So, from a FS server POV, a request will be self contained in a paged size buffer? What will that buffer contain? Stuff like the file operation and details, file offset to read/write, size etc?.

How is the data buffer aligned in that case? A common use case would be paging in data, in which case you want the data buffer to be page aligned and sized, and the request data to be disjoint and pointing at the buffer to use. Your request buffer needs to be separate from your data buffer.

Fitting in with this, it might be better for the FS server to manage the lifecycle of the data buffers.

Consider a request to read in a page sized block of data (to fulfill a demand page request in the VMM):

- VFS is called with a getpage() request to return a page filled in with data from the given vnode/offset. In my VFS, getpage() supplies and returns the page filled in, it is not pre-allocated, as the vnode might be a device vnode to a memory mapped device, in which case it can just return the physical page from the MMIO region for the device.
- VFS sees this vnode is attached to a user space FS, and so formulates an IPC request to the FS server, queues the request, and waits for the response. (notice, no memory is allocated to be filled in.)
- FS server now runs, and returns the request to read from vnode/offset/size. At this point, there is no data buffer, so the FS server uses a paged aligned pre-allocated virtual buffer, and populates the buffer with the desired data.
- FS server responds to the request, with a list of page sized references to buffers in the FS server address space. These buffers could have been filled in on the FS server behalf by an underlying disk device driver, or they could be filled in on the fly by the FS server itself if it providing some sort of virtual filesystem (such as a transparent compression wrapper.)
- VFS gets the response, and immediately uses the buffers returned in the response to return the underlying physical page(s) from getpage(). It should steal these pages, unmapping them from the FS server at the same time, so the pages can't be subsequently referenced by the FS server after they're returned.

You'd need a similar mechanism for page writes. The FS server would need some way of getting the data to write mapped, perhaps the IPC mechanism can have some way of reserving page aligned buffers in the FS server address space, and the write request will just reference the existing buffer addresses in the FS server address space of where the written data can be found. The FS server can then either use those buffers as is and pass them off to the underlying device, or read the buffers and processing them in whatever way it sees fit (compressing the data, for example, in the case of transparent compression wrapper.)

Basically, you need to separate out the management of buffers from the management of IPC requests.

rdos wrote:
Edit: The client thread needs to be saved somewhere, and it should not be in the data that is accessible to user-mode, and so it must be placed in the IPC structure. Also, it's better to access the kernel-mode data through a selector rather than a linear address, which would save two bytes and allow the two-byte thread selector to be saved too within 16 bytes.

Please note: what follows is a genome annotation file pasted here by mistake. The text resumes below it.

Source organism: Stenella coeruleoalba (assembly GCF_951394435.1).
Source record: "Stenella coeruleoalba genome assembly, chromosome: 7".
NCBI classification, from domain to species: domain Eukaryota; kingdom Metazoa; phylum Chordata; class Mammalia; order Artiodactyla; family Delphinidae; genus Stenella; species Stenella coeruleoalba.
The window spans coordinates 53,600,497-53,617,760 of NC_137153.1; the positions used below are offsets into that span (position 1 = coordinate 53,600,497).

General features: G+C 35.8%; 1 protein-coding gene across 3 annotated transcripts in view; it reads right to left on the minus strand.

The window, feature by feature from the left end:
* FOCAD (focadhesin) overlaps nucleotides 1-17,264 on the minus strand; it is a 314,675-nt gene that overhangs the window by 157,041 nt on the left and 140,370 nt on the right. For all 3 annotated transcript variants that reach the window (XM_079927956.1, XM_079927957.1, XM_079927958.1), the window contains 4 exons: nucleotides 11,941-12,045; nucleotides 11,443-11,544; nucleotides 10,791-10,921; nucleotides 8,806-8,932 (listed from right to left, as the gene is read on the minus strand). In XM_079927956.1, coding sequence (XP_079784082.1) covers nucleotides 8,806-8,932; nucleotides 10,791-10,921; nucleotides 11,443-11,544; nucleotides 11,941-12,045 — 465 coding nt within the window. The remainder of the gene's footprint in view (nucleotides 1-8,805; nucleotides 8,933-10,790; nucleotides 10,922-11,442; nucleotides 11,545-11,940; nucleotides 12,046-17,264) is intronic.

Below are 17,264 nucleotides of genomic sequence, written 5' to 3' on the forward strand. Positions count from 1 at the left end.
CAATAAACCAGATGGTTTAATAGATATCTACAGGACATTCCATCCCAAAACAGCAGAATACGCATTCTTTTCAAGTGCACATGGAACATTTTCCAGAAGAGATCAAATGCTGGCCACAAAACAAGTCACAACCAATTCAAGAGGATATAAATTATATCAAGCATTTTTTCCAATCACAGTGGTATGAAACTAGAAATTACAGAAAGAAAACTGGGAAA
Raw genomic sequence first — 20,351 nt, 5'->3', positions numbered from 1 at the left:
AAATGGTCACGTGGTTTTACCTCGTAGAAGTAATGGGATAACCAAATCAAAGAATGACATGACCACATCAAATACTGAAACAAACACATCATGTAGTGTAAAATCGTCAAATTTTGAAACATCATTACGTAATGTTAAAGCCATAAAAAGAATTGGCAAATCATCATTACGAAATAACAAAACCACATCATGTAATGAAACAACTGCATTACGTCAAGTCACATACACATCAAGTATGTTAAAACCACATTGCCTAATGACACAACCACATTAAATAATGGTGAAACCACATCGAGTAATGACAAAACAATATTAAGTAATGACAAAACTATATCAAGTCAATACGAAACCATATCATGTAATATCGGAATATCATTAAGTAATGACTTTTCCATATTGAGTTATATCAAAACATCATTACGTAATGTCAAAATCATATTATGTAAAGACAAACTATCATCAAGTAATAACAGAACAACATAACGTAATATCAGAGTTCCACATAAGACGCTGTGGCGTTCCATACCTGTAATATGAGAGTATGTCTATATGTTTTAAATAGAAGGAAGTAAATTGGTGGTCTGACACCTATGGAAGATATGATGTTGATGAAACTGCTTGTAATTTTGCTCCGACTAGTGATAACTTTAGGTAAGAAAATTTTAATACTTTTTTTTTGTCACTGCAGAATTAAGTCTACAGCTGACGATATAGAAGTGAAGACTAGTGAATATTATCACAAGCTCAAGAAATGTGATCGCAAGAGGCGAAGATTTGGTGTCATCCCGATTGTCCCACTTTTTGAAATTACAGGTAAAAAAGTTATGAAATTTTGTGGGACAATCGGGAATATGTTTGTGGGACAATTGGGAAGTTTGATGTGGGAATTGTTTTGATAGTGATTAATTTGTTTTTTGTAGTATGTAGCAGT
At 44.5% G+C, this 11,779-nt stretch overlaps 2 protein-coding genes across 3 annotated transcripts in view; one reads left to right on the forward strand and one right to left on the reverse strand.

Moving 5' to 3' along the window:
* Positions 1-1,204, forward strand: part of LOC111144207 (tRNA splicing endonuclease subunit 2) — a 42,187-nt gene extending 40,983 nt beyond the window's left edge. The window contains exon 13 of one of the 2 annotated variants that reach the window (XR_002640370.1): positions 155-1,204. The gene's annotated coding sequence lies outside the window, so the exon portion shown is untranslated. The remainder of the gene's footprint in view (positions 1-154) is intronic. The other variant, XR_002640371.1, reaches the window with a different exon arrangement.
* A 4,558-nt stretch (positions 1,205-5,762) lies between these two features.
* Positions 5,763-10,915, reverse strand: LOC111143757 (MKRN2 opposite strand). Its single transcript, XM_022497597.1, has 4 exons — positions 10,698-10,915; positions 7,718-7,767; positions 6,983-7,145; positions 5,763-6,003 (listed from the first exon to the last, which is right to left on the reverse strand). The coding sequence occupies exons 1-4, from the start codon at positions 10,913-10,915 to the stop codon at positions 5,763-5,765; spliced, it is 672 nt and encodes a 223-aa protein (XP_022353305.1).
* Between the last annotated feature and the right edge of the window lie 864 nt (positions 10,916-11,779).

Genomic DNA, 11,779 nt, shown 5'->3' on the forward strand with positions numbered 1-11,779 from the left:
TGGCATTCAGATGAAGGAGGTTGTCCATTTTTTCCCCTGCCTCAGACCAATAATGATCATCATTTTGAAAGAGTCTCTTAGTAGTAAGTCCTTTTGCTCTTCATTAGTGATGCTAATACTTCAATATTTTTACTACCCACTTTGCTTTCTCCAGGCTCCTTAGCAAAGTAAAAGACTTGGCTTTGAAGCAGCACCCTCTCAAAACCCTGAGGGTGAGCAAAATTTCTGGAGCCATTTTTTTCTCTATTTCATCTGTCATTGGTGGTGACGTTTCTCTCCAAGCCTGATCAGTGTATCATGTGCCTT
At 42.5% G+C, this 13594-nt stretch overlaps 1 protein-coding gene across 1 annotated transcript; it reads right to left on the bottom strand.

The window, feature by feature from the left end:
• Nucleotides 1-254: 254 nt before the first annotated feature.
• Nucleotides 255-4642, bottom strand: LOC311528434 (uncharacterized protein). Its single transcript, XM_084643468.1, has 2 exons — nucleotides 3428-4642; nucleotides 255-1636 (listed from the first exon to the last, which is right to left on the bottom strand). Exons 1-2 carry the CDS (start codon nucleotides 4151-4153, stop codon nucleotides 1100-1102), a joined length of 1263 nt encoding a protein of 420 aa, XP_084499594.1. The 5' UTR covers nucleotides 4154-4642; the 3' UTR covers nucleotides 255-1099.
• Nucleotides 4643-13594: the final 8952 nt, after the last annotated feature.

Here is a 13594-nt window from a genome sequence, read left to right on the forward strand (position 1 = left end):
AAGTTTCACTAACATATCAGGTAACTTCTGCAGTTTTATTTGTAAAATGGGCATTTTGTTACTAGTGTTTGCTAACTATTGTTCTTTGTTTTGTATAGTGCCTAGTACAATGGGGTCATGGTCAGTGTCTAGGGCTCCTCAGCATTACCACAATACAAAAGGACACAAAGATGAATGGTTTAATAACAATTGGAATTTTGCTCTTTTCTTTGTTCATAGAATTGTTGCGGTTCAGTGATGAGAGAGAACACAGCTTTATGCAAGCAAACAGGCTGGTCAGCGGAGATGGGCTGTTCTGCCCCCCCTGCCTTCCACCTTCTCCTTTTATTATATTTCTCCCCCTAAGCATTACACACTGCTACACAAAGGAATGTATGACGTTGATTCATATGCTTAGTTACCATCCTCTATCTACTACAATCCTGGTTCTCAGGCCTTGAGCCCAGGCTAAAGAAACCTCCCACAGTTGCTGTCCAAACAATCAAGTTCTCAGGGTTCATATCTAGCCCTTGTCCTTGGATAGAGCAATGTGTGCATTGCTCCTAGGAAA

I'd keep the data simple, and avoid x86-isms like selectors. Just use pointers, and if your IPC structure isn't 16 bytes, so be it. You're not exporting the IPC structure to user space, so it doesn't matter if it changes.


Top
 Profile  
 
 Post subject: Re: How to implement efficient IPC for a server-base filesys
PostPosted: Fri Apr 23, 2021 7:54 am 
Offline
Member
Member

Joined: Wed Oct 01, 2008 1:55 pm
Posts: 2716
thewrongchristian wrote:
So, from a FS server POV, a request will be self contained in a paged size buffer? What will that buffer contain? Stuff like the file operation and details, file offset to read/write, size etc?.


The operation type has its own field, and most things will be passed & returned in x86 registers (eax, ebx, ecx, edx, esi and edi). The client-side, as well as the server kernel side, are in x86 assembly, and so using a register-based interface seems to be the best alternative. Even the user mode part decoding the requests is in x86 assembly and then interfaces with C/C++ using OpenWatcom register pragmas.

thewrongchristian wrote:
How is the data buffer aligned in that case? A common use case would be paging in data, in which case you want the data buffer to be page aligned and sized, and the request data to be disjoint and pointing at the buffer to use. Your request buffer needs to be separate from your data buffer.


Data will be passed as physical addresses to the objects in question. This will allow up to 510 physical pages to be passed from server to client. I will add a syscall that can extract physical addresses from server space and place them in the reply. For the client side, which runs in kernel mode, these functions are already accessible. Although, this needs to be carefully handled so the server process cannot get access to kernel. Perhaps the mapping should always be part of a call that returns the buffer back to the client so the server process cannot access the physical addresses. I think passing physical addresses from client to server should not be possible, and probably not needed either.

thewrongchristian wrote:
Consider a request to read in a page sized block of data (to fulfill a demand page request in the VMM):

- VFS is called with a getpage() request to return a page filled in with data from the given vnode/offset. In my VFS, getpage() supplies and returns the page filled in, it is not pre-allocated, as the vnode might be a device vnode to a memory mapped device, in which case it can just return the physical page from the MMIO region for the device.
- VFS sees this vnode is attached to a user space FS, and so formulates an IPC request to the FS server, queues the request, and waits for the response. (notice, no memory is allocated to be filled in.)